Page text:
‘I’m sure you think you can swing the balance,’ Pennyfeat her agreed pleasantly, ‘and I respect you for it. But what you can’t conceive, before you’re in it, is the wartime atmosphere, the hysteria, the rule of mob opinion. Will you be able to stick to your principles when the drums and bugles and flags go by? And the women start yelling — they’re the noisiest of all. For a while, yes, you probably will. But remember this: never before in the world’s history has government had at its disposal such powerful agencies for spreading propaganda; never before has the great public ear been so trained to listen, or so fixed in the habit of believing what it is told.

‘You’ll start with high principles and heroic determination, and some of you will stick. But most of you won’t be strong enough. You’ll drift off, one by one, all armed with the best excuses: “This war is different,” you’ll say. “It’s a defensive war; I won’t attack, but I’ve got to defend my home.” “My sister was killed by a bomb — let me at ’em!” “If we don’t lick ’em over there, we’ll have to do it later on over here.” Oh, there’ll be plenty of good reasons, all old as time itself — not to mention the other strings tugging at you: the relief of joining the mob, the surrender of responsibility, the secret hope of glory; and the question that sensitive men — all conscientious objectors are sensitive men — are eternally asking, “Am I being honest with myself? Or am I really just afraid? Of course I know I’m not afraid, but will other people?” And then the conviction that every man clings to — if he did n’t there would n’t be any war, ever — that he’ll get through alive anyway. Oh, it’s a mess, a tangle of emotions, all pulling every which way. Don’t fool yourself: pacifism is n’t enough. Not yet. The world is n’t ready for it.’

‘Then what’s the answer?’ Prentiss asked a little sadly.

‘I don’t think there is any clear-cut answer. None that will serve present generations. Future hope, I think, lies in a league of the nations; not this league, necessarily, but the one that will grow out of the seed of this one — maybe not till another general war has made all the nations understand that they must unite or perish.’

‘And in the meantime?’

‘There are signs. I think the Mediterranean anti-submarine patrol is a hopeful one. It’s just such a form of coöperative international police as Malinowski, for one, predicts, or hopes for. The only possible agency for maintaining peace until such time as the will to war has disappeared from the face of the earth. He’s a pretty wise man. Yet he places no reliance on human goodwill. He thinks the world needs an international superstate to ride herd on the gangster nations.’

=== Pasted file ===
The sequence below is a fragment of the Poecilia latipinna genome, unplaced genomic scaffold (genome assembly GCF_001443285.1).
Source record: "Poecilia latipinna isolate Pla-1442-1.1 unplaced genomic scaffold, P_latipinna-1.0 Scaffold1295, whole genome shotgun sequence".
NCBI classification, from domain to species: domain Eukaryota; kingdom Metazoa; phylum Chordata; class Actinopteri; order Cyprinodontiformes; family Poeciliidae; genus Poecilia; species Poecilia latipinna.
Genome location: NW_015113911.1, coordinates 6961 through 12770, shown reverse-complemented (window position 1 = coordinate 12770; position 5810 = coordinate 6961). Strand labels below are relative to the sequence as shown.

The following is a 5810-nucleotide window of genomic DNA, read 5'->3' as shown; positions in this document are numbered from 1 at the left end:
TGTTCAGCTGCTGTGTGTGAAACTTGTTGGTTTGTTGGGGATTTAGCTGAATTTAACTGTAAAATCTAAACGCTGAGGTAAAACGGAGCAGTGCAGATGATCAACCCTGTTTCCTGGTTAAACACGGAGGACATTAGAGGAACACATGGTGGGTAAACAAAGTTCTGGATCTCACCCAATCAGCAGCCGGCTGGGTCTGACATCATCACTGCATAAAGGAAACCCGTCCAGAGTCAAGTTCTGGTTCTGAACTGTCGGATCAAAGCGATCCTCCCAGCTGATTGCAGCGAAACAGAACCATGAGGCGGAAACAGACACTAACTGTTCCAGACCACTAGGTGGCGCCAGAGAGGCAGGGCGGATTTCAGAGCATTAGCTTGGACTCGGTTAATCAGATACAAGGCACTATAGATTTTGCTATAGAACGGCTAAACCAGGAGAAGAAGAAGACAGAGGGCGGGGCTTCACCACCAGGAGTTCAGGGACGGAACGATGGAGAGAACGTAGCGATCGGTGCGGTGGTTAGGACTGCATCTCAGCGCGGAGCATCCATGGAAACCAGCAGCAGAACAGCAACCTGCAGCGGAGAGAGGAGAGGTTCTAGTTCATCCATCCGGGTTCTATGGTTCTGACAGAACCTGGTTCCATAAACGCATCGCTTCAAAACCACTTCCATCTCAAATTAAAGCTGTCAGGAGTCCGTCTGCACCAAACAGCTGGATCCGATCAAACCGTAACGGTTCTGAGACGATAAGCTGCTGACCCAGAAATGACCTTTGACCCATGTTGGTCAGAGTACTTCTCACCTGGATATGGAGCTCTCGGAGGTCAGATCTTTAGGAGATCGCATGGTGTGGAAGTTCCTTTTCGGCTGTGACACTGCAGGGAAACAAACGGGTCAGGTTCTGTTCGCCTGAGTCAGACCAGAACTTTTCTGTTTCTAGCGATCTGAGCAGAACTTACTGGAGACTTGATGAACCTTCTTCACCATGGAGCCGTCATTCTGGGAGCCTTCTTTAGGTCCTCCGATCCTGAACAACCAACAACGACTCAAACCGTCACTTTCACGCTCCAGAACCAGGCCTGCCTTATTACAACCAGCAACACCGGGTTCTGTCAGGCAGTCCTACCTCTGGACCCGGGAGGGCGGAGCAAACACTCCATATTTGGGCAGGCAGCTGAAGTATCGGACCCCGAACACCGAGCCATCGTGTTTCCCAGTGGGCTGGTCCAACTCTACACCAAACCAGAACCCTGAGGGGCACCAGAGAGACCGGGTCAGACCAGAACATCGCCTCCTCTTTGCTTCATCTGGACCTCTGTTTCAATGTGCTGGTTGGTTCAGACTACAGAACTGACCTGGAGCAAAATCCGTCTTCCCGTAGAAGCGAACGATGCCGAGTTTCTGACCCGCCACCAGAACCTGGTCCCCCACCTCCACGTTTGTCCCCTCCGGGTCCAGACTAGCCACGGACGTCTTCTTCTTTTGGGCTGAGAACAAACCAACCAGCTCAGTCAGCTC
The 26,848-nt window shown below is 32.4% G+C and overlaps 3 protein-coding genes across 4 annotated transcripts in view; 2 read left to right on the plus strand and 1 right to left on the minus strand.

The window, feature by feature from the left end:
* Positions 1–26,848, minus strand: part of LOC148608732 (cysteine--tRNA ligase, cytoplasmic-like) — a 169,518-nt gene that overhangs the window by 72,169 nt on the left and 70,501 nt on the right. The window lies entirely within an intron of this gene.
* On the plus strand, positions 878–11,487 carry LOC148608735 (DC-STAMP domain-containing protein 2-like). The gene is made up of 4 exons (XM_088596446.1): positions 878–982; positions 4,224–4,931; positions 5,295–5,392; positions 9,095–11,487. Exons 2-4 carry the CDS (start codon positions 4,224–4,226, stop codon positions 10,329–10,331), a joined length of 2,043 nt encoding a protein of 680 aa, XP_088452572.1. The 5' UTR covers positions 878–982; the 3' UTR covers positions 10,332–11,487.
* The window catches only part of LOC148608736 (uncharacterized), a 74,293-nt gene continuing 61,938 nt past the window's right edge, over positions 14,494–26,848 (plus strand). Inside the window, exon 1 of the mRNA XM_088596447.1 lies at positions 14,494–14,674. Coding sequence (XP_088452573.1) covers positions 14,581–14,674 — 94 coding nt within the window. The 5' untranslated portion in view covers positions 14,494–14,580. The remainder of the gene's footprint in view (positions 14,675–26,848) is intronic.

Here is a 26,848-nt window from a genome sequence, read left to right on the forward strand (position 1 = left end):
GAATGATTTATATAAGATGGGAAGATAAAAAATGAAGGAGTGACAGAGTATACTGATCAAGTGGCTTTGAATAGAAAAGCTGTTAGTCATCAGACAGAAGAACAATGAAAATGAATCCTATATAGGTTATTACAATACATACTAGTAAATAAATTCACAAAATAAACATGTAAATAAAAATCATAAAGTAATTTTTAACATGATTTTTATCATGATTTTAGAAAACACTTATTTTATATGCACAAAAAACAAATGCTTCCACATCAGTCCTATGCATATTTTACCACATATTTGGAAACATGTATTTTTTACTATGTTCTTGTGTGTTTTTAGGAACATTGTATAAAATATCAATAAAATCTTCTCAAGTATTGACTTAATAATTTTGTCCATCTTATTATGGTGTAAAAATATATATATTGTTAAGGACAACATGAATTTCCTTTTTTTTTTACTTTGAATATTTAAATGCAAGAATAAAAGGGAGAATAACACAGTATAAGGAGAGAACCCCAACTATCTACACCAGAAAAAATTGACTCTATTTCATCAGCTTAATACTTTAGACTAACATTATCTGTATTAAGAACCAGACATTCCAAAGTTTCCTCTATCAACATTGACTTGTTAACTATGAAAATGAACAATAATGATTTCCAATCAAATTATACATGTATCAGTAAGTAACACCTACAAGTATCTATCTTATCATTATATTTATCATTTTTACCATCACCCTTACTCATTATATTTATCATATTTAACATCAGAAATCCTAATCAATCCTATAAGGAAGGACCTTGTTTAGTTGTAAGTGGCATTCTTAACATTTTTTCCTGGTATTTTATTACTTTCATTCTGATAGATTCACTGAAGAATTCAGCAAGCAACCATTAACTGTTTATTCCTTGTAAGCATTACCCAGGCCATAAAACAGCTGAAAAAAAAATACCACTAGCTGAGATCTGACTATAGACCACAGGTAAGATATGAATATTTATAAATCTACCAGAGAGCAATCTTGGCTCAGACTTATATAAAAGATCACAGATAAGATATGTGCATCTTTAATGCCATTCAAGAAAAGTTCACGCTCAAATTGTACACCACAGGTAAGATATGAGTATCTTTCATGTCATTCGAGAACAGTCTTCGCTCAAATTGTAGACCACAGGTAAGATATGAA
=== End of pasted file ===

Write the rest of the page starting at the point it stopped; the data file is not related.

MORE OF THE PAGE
‘Do you really believe the human instinct for war will ever die?’ I asked.

‘Sure. Some day.’

‘It’s been with us a long time now.’

‘Oh, but that’s a stale argument,’ Pennyfeather said disgustedly. ‘As Malinowski points out, theologians used to maintain that human slavery was ordained by God — until it stopped paying. Then they discovered that it was immoral. Well, everyone knows to-day that war does n’t pay — even the field marshals know it; but nobody dares act on that knowledge, yet. Give ’em time. In the meantime, an international army. Would you enlist in that, Prentiss?’

V

Prentiss did n’t answer at once. Presently he looked up, grinning, and said, ‘I think your idea of replacing war with football is a better bet, on the whole.’

‘Maybe you’re right at that,’ said Pennyfeather. ‘Think how easy the shift would be. Practically all you’d have to do would be to change the name of the Secretary of War to Secretary of Football. Otherwise they’re about the same. Sure, I mean it: spirit, background, organization, everything. Most men play football for the same reason they enter aviation in wartime — for glory. To-day’s ace flier will be to-morrow’s star halfback. Look at the way intercollegiate football is organized: each college has its general staff of coaches; its secret service — scouts to-day, but out-and-out spies not so long ago; its recruiting branch, made up of old grads; its QM corps; its press department for propaganda; its treasury, selling tickets instead of Liberty Bonds, and for the same purpose; its diplomatic branch, for writing notes and breaking off relations — everything, even intercollegiate leagues and conferences to keep the game clean, just like the League of Nations.’

‘How would you recruit the squad?’ I queried.

‘Oh, conscription, of course. Bred from infancy to die for dear old Latvia. Federal training camps for candidates, and none of this nonsense about getting an education. That’s what ruins so many college teams to-day.’

‘I should think the politicians might give trouble, though,’ I suggested.

‘Politicians always give trouble,’ he replied, ‘but I don’t see how they could give any worse trouble than they ordinarily do. They’d go on swapping votes. A senatorial tackle appointment, say, for a vote on a favorite constitutional amendment. I can’t see a flaw in the scheme. And think how pleased the colleges will be. No more hiring of mercenaries under athletic scholarships, hence nothing but intercollegiate love, peace, fraternity. Would you enlist if your country should declare football on England, Prentiss?’

‘You bet,’ said Prentiss. ‘I like to play football.’

‘I did n’t know you did play,’ Pennyfeather said in surprise, as I got up, suggesting a move into the other room.

Prentiss seemed embarrassed, as if he’d been found out. ‘Yes, sir,’ he said hesitantly. ‘ I was out there this afternoon, as a matter of fact. I went in at right end.’

‘I’ll be damned,’ Pennyfeather laughed. ‘And you like to smack ’em down?’

‘ Well — yes, sir; to tell the truth, I do.’

‘And you a pacifist!’ said Pennyfeather.